Parkinson's Disease

  1. The incidence of Parkinson's Disease ______ w/ age.
  2. The median age of onset for all forms is:
    61.6 years
  3. Onset before age 30 is rare, but up to __ of cases of idiopathic PD begin by age 40.
  4. What is the largest risk factor for Parkinson's disease?
    advancing age
  5. Do men or women have an elevated risk of Parkinson's disease?
  6. Individuals w/ a first-degree relative affected by PD are estimated to have a _____ risk for developing PD.
  7. The single factor that has been most consistently associated w/ a reduced risk of PD is...
    cigarette smoking
  8. ______ consumption is associated w/ a reduced incidence in men and women.
  9. PD may be due in the vast majority of cases to the interactions of...
    genes and the environment
  10. Environmental causes are presumed to be one or more ubiquitous but weak toxins, whose cumulative effects lead to:
    disease in genetically predisposed individuals
  11. The risk of PD is increased by rural living, exposure to well water, and agricultural work, suggesting that...
    pesticides and/or herbicides may cause or contribute to PD
  12. Primary cause:
    • degeneration of dopaminergic neurons in substantia negra in the mid brain
    • visible in brain sections as depigmentation of substantia nigra in the midbrain
    • results in severe loss of NT dopamine
  13. What is dopamine responsible for?
    smooth and coordinated movement (among other things)
  14. Neurological Basis:
    • asymmetric loss of dopamine terminals, which progresses over time leading to further clinical deterioration
    • normally: balance b/w dopamine and acetylcholine in the basal ganglia
  15. decreased dopamine in increased ACH
    • Parkinson's
    • 60% to 70% of the SN dopamine cells are lost by the time pt first notices a problem
  16. Changes in projections:
    • exhibit tremor, rigidity/stiffness, and bradykinesia/slowed movements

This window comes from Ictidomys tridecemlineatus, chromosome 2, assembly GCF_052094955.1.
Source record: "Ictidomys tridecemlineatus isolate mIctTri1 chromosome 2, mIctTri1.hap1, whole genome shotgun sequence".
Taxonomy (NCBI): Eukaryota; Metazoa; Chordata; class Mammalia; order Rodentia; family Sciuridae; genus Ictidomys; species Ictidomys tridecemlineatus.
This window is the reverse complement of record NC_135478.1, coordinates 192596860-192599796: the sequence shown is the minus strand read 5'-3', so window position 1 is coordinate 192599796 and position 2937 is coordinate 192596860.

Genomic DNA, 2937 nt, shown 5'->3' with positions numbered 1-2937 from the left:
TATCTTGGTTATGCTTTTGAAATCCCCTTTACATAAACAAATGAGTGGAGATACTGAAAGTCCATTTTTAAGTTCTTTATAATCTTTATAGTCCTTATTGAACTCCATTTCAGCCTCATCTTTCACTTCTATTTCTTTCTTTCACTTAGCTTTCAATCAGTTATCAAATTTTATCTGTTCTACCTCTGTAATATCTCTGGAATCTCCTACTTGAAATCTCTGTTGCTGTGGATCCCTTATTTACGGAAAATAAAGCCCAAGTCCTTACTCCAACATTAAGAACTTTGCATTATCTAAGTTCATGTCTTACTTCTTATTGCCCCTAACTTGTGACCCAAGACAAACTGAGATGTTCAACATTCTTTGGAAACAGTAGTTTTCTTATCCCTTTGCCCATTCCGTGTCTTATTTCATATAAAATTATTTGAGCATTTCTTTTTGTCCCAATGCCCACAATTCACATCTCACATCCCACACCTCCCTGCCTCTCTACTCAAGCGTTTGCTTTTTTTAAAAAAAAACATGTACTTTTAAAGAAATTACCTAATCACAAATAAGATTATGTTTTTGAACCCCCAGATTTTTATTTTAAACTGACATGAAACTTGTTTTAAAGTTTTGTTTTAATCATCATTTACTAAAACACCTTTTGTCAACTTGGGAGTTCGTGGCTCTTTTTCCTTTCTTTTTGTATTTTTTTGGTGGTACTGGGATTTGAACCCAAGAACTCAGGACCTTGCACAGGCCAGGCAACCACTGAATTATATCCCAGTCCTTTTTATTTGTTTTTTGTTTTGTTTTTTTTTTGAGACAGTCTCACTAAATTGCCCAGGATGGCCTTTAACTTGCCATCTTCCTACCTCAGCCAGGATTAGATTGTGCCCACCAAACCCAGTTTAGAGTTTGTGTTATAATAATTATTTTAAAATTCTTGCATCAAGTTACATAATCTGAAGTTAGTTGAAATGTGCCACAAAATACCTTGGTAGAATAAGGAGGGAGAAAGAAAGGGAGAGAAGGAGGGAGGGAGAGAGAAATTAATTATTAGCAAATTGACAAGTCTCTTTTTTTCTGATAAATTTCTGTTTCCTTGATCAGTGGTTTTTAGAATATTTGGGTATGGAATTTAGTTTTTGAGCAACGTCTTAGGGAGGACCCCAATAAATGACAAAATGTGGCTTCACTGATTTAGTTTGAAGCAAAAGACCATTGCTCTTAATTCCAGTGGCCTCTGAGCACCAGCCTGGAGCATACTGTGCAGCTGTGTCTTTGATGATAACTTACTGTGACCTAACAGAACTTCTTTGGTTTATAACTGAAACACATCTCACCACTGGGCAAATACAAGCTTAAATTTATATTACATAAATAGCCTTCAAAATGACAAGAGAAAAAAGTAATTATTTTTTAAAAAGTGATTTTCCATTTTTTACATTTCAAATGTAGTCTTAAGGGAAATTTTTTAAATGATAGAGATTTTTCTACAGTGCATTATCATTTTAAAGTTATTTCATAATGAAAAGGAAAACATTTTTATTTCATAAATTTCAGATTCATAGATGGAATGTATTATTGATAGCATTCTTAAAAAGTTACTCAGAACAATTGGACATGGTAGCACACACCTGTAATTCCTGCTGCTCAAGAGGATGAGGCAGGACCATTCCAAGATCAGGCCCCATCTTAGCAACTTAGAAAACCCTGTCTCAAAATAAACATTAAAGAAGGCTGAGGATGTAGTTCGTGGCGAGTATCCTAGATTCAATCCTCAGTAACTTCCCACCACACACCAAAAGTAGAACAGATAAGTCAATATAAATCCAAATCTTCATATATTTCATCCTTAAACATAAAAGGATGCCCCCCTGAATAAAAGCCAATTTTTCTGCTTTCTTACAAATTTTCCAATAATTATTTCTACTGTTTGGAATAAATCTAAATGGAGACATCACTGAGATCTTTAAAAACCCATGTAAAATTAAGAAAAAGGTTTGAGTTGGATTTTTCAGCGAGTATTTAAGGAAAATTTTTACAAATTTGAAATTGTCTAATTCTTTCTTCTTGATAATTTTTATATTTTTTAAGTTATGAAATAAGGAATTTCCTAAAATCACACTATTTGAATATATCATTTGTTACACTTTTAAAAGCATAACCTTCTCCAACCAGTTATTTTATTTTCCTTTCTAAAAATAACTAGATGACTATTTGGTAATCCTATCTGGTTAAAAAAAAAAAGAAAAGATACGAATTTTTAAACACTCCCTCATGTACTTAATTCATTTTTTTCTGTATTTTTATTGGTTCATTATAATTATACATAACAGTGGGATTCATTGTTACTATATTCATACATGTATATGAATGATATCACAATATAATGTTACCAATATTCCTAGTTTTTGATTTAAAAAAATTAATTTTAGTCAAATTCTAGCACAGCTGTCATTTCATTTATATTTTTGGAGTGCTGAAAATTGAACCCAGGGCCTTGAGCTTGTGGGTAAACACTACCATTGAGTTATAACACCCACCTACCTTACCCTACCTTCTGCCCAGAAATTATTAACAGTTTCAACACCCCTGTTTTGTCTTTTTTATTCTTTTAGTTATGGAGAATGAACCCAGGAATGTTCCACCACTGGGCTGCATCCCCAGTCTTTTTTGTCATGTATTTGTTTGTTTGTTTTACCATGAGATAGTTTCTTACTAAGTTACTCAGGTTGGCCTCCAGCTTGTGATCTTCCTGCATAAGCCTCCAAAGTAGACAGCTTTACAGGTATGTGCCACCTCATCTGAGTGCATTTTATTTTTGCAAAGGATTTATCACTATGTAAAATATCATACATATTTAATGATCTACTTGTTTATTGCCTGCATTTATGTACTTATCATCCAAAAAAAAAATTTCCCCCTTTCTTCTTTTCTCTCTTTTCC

• degeneration of dopamine projections leads to alteration in the pathways of basal ganglia
    • causes decrease in inhibitory response from basal ganglia
  17. idiopathic PD characteristically starts on one side of the body, and remains...
    more severe on that side throughout the course
  18. Symptoms of PD
    • difficulty w/ everyday function
    • anxiety depression, social isolation
  19. Symptom:
    difficulty w/ everyday function
    • postural instability
    • constipation
    • difficulty swallowing
    • choking, coughing, or drooling
    • excessive salivation
    • excessive sweating
    • loss of bowel and/or bladder control
    • loss of intellectual capacity
    • anxiety, depression, isolation
    • scaling, dry skin on face or scalp
    • slow response to questions
    • small cramped handwriting
    • soft, whispery voice
    • decreased cognitive function
  20. OT Goals:
    • self management of disease
    • empowerment to prevent psychosocial impact
    • improve ability to carry out ADL and IADL
    • correct postural instability
    • maintain flexibility and strenght
  21. Diagnosis of PD:
    • like many other diseases...this is a disease of exclusion
    • if CT/MRI show no other disorder; if spinal fluid, urine, and blood work is all negative
    • and if pt has the 3 major signs of PD
    • the definitive test is a pt's reaction to dopamine drugs
  22. Tremor
    resting "pill rolling" tremor
  23. Direct or Primary Impairments of PD Pathology
    • muscle rigidity (cogwheeling, leadpipe)
    • hypokinesia (bradykinesia)
    • resting or "pill rolling" tremor
    • motor "freezing" during movement
    • loss of motor planning ability
    • visuoperceptive dysfunction
    • postural instability
  24. Depression
    • affects about 40%
    • develops w/ motor deficits
    • sensory deprivation causes behavioral changes
    • drug-related psychoses
  25. Cardiopulmonary complications:
    • orthostatic hypertension
    • cardiac arrythmias
    • airway dysfunciton-aspiration pneumonitis
    • venous pooling in LE
  26. Disease course
    slowly progressive w/ long subclinical period before DX is made 15-20 years after DX most are quite disabled
  27. Assessments and Outcome Measures
    • need to have accurate assessment of functional and psychosocial status of pts to formulate tx programs
    • need to accurately and appropriately quantify measures used in research studies to determine efficacy of tx
    • fluctuating symptoms and abilities experienced by pts related to disease, medication, and side effects challenge the reliability and validity of testing measures
    • no single measure is able to comprehensively assess all aspects of disease
    • present measures target more specific aspects of disease, such as motor function, ADL, quality of life, psychosocial status
  28. Assessing Disease Progression
    • Parkinson's Disease Questionnaire (PDQ)
    • UPDRS - Unified Parkinson's Disease Rating Scale
    • Modified Hoeh and Yahr Scale
    • Schwab and England ADL Scale
  29. Unified Parkinson's Disease Rating Scale (UPDRS)
    • most widely used scale
    • considered gold standard
    • four parts
    • -mentation, behavior, mood (cognition, motivation)
    • -ADL - speech, handwriting, dressing
    • -Motor - tremor, rigidity, posture, gait